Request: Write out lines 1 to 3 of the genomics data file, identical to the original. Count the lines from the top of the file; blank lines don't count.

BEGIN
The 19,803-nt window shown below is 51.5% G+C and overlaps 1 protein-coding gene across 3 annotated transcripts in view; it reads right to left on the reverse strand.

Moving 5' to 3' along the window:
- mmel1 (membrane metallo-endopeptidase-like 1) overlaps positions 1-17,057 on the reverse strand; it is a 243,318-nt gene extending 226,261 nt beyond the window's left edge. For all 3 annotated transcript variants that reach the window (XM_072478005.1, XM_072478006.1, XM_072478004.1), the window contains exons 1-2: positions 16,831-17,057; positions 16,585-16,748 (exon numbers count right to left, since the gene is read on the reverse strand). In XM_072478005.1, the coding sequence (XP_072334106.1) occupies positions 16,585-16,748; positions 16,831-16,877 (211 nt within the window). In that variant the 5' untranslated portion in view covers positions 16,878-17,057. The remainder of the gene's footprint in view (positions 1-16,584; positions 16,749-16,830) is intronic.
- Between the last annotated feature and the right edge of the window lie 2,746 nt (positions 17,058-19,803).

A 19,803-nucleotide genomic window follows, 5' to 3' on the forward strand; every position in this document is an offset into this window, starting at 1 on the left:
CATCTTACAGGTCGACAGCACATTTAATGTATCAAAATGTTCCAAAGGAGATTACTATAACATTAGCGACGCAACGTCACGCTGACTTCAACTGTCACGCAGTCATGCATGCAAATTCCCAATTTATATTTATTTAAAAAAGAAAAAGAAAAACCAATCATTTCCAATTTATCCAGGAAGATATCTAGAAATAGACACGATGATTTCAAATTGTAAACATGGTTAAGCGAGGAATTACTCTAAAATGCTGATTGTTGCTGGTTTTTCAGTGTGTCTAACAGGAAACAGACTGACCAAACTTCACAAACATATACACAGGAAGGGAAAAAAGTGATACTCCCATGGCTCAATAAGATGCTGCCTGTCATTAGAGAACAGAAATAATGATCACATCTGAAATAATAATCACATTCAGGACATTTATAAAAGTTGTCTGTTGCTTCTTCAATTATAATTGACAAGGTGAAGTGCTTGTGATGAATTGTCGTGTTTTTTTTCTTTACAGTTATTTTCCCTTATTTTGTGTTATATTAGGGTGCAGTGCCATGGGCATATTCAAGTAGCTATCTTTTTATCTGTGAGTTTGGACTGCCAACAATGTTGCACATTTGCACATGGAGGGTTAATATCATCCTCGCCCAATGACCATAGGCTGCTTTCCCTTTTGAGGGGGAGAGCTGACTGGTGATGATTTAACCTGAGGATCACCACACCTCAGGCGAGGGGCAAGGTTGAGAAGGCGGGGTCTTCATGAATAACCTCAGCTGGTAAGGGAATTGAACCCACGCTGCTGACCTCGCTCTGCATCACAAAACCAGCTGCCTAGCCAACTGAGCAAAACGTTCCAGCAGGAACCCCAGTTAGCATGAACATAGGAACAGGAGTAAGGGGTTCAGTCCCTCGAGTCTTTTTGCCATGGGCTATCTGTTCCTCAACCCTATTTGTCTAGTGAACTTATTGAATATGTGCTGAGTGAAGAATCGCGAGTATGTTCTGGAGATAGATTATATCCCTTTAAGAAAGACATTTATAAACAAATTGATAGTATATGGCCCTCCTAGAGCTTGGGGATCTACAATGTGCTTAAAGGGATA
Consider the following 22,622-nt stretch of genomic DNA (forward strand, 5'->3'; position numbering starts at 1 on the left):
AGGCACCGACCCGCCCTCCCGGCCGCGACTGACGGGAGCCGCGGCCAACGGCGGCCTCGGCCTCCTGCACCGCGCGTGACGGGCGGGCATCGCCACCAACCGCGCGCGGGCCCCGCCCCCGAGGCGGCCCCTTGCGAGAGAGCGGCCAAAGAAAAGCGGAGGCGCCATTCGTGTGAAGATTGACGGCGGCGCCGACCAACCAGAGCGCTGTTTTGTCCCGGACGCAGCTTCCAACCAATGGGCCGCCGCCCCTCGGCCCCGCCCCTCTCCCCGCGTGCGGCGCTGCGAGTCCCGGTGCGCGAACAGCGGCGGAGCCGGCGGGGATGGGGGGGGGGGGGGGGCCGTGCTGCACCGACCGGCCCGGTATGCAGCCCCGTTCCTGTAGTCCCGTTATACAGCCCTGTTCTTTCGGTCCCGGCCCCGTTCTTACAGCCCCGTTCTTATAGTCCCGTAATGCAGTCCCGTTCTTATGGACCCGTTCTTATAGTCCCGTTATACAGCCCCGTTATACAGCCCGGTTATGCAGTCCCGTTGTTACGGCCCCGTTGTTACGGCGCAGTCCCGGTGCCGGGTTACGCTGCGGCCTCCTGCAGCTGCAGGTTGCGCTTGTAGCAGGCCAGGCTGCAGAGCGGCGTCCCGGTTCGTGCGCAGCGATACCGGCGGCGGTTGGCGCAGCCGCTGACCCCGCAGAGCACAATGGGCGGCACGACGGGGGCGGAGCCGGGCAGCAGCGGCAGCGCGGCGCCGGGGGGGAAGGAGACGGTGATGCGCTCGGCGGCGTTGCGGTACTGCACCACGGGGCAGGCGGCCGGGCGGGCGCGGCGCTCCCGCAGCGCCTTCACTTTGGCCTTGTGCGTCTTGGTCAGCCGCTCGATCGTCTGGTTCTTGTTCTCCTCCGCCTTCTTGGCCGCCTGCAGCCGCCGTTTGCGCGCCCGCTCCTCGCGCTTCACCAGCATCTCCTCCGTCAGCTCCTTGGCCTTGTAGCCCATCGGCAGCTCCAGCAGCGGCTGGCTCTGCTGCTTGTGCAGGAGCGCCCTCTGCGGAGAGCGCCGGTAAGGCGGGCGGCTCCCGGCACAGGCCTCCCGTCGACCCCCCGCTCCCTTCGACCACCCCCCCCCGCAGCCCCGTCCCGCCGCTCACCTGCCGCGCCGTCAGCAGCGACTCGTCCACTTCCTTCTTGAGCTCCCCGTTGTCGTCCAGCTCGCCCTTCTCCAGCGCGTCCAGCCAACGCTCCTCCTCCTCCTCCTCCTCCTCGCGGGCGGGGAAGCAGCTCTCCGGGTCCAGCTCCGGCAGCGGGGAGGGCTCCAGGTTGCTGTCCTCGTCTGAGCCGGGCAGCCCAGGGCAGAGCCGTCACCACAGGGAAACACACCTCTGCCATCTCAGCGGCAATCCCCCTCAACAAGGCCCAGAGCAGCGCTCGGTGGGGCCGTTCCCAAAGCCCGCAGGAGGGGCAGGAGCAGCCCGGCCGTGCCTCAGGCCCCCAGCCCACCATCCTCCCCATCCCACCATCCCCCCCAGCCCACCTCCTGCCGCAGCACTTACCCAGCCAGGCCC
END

The 19,803-nt window shown below is 51.5% G+C and overlaps 1 protein-coding gene across 3 annotated transcripts in view; it reads right to left on the reverse strand.

Moving 5' to 3' along the window:
- mmel1 (membrane metallo-endopeptidase-like 1) overlaps positions 1-17,057 on the reverse strand; it is a 243,318-nt gene extending 226,261 nt beyond the window's left edge. For all 3 annotated transcript variants that reach the window (XM_072478005.1, XM_072478006.1, XM_072478004.1), the window contains exons 1-2: positions 16,831-17,057; positions 16,585-16,748 (exon numbers count right to left, since the gene is read on the reverse strand). In XM_072478005.1, the coding sequence (XP_072334106.1) occupies positions 16,585-16,748; positions 16,831-16,877 (211 nt within the window). In that variant the 5' untranslated portion in view covers positions 16,878-17,057. The remainder of the gene's footprint in view (positions 1-16,584; positions 16,749-16,830) is intronic.